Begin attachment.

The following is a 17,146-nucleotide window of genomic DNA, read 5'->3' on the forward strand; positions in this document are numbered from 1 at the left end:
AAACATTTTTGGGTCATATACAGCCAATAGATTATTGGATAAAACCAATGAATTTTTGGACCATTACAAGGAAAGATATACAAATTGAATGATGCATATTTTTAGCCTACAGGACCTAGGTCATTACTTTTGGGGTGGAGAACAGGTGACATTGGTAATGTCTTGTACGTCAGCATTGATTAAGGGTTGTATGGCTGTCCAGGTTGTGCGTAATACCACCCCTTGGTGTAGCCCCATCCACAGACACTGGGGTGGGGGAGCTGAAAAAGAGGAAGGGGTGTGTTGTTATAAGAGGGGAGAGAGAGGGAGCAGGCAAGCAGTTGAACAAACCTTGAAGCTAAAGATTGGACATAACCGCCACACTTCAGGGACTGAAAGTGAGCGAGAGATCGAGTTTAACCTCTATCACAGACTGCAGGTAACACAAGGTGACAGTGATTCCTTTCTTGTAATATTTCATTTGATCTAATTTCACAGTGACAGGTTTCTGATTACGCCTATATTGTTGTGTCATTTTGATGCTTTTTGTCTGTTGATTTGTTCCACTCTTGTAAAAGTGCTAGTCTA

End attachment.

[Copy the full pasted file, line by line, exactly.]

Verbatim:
The following is a 17,146-nucleotide window of genomic DNA, read 5'->3' on the forward strand; positions in this document are numbered from 1 at the left end:
AAACATTTTTGGGTCATATACAGCCAATAGATTATTGGATAAAACCAATGAATTTTTGGACCATTACAAGGAAAGATATACAAATTGAATGATGCATATTTTTAGCCTACAGGACCTAGGTCATTACTTTTGGGGTGGAGAACAGGTGACATTGGTAATGTCTTGTACGTCAGCATTGATTAAGGGTTGTATGGCTGTCCAGGTTGTGCGTAATACCACCCCTTGGTGTAGCCCCATCCACAGACACTGGGGTGGGGGAGCTGAAAAAGAGGAAGGGGTGTGTTGTTATAAGAGGGGAGAGAGAGGGAGCAGGCAAGCAGTTGAACAAACCTTGAAGCTAAAGATTGGACATAACCGCCACACTTCAGGGACTGAAAGTGAGCGAGAGATCGAGTTTAACCTCTATCACAGACTGCAGGTAACACAAGGTGACAGTGATTCCTTTCTTGTAATATTTCATTTGATCTAATTTCACAGTGACAGGTTTCTGATTACGCCTATATTGTTGTGTCATTTTGATGCTTTTTGTCTGTTGATTTGTTCCACTCTTGTAAAAGTGCTAGTCTA